UMMS Affiliation

Department of Population and Quantitative Health Sciences

Publication Date

2019-05-01

Document Type

Article

Disciplines

Behavior and Behavior Mechanisms | Epidemiology | Health Services Administration | Health Services Research | Maternal and Child Health | Military and Veterans Studies | Obstetrics and Gynecology | Women's Health

Abstract

BACKGROUND: An increasing number of women veterans are using VA maternity benefits for their pregnancies. However, because the VA does not offer obstetrical care, women must seek maternity care from non-VA providers. The growing number of women using non-VA care has increased the importance of understanding how this care is integrated with ongoing VA medical and mental health services and how perceptions of care integration impact healthcare utilization. Therefore, we sought to understand these relationships among a sample of postpartum veterans utilizing VA maternity benefits.

METHODS: We fielded a modified version of the Patient Perceptions of Integrated Care survey among a sample of postpartum veterans who had utilized VA maternity benefits for their pregnancies (n = 276). We assessed relationships between perceptions of six domains of patient-reported integrated care, indicating how well-integrated patients perceived the care received from VA and non-VA clinicians, and utilization of mental healthcare following pregnancy.

RESULTS: Domain scores were highest for items focused on VA care, including test result communication and VA provider's knowledge of patient's medical conditions. Scores were lower for obstetrician's knowledge of patient's medical history. Women with depressive symptom scores indicative of depression rated test result communication as highly integrated, while women who received mental healthcare following pregnancy had low integrated care ratings for the Support for Medication and Home Health Management domain, indicating a lack of support for mental health conditions following pregnancy.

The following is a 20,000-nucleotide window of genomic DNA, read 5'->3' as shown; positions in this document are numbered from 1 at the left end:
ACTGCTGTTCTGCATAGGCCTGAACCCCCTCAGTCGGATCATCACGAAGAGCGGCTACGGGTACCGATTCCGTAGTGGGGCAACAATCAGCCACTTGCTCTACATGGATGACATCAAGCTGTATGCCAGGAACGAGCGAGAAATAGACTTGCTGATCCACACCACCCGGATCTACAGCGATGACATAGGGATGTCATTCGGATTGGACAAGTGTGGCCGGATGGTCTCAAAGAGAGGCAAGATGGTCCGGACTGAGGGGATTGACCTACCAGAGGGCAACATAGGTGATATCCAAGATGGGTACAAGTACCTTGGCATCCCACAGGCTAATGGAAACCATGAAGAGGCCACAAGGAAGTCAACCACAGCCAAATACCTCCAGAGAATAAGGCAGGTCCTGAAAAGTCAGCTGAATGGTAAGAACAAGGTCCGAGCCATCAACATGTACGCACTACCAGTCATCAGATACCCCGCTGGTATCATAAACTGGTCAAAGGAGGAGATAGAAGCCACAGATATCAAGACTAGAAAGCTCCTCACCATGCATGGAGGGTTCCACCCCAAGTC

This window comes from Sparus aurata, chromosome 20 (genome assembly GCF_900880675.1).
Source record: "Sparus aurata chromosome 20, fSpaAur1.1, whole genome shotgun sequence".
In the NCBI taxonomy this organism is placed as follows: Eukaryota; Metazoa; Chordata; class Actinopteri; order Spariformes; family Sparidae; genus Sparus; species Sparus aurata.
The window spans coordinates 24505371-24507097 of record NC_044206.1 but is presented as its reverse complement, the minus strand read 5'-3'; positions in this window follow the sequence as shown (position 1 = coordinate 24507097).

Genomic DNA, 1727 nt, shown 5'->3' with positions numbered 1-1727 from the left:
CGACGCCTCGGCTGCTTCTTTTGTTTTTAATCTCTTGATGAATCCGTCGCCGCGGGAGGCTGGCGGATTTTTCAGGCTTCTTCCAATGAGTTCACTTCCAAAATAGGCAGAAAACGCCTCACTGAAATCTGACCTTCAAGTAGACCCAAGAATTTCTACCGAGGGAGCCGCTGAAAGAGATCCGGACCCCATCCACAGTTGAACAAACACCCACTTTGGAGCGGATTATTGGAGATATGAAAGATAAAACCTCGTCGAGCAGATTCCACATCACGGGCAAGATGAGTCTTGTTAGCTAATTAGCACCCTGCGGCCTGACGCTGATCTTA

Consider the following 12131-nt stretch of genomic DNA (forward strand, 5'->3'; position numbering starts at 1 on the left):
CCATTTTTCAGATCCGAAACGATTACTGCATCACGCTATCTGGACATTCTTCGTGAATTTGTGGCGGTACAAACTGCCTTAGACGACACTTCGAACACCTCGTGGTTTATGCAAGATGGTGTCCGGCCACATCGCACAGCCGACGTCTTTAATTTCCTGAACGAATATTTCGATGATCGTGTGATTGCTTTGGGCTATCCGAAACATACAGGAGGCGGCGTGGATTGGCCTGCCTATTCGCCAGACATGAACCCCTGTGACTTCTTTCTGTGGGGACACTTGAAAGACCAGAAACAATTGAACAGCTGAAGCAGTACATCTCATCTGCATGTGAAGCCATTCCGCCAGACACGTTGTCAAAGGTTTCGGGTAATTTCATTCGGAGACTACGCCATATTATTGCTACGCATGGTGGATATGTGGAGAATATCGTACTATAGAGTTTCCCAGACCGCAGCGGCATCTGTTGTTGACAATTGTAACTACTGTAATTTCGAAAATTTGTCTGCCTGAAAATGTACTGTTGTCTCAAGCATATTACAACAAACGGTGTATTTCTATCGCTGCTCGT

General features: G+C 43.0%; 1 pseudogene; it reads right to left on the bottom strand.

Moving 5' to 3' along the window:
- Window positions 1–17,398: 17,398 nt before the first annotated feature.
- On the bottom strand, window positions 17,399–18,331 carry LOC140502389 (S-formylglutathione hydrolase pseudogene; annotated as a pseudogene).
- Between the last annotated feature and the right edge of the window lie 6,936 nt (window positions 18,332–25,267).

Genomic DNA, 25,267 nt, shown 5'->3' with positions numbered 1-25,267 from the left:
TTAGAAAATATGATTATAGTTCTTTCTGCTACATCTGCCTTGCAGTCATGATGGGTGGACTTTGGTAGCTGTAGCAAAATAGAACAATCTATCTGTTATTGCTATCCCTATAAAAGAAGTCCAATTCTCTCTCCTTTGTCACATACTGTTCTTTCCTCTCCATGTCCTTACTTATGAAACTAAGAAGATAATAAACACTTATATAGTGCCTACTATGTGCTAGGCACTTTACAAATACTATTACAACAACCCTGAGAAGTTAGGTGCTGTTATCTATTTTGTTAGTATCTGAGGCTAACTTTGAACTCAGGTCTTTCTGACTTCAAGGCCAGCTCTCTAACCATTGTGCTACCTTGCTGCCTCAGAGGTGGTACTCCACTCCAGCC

DISCUSSION: Among a group of postpartum veterans, poor ratings of integrated care across some domains were associated with higher rates of mental healthcare use following pregnancy. Further assessment of integrated care by patients may assist VA providers and policymakers in developing systems to ensure integrated care for veterans who receive care outside the VA.

Keywords

care coordination, pregnancy, veterans

Rights and Permissions

© Society of General Internal Medicine (This is a U.S. government work and not under copyright protection in the U.S.; foreign copyright protection may apply) 2019.

DOI of Published Version

10.1007/s11606-019-04974-z

Source

J Gen Intern Med. 2019 May;34(Suppl 1):50-57. doi: 10.1007/s11606-019-04974-z. Link to article on publisher's site

Journal/Book/Conference Title

Journal of general internal medicine

PubMed ID

31098973

Related Resources

Link to Article in PubMed

Share

COinS
 
 

To view the content in your browser, please download Adobe Reader or, alternately,
you may Download the file to your hard drive.

NOTE: The latest versions of Adobe Reader do not support viewing PDF files within Firefox on Mac OS and if you are using a modern (Intel) Mac, there is no official plugin for viewing PDF files within the browser window.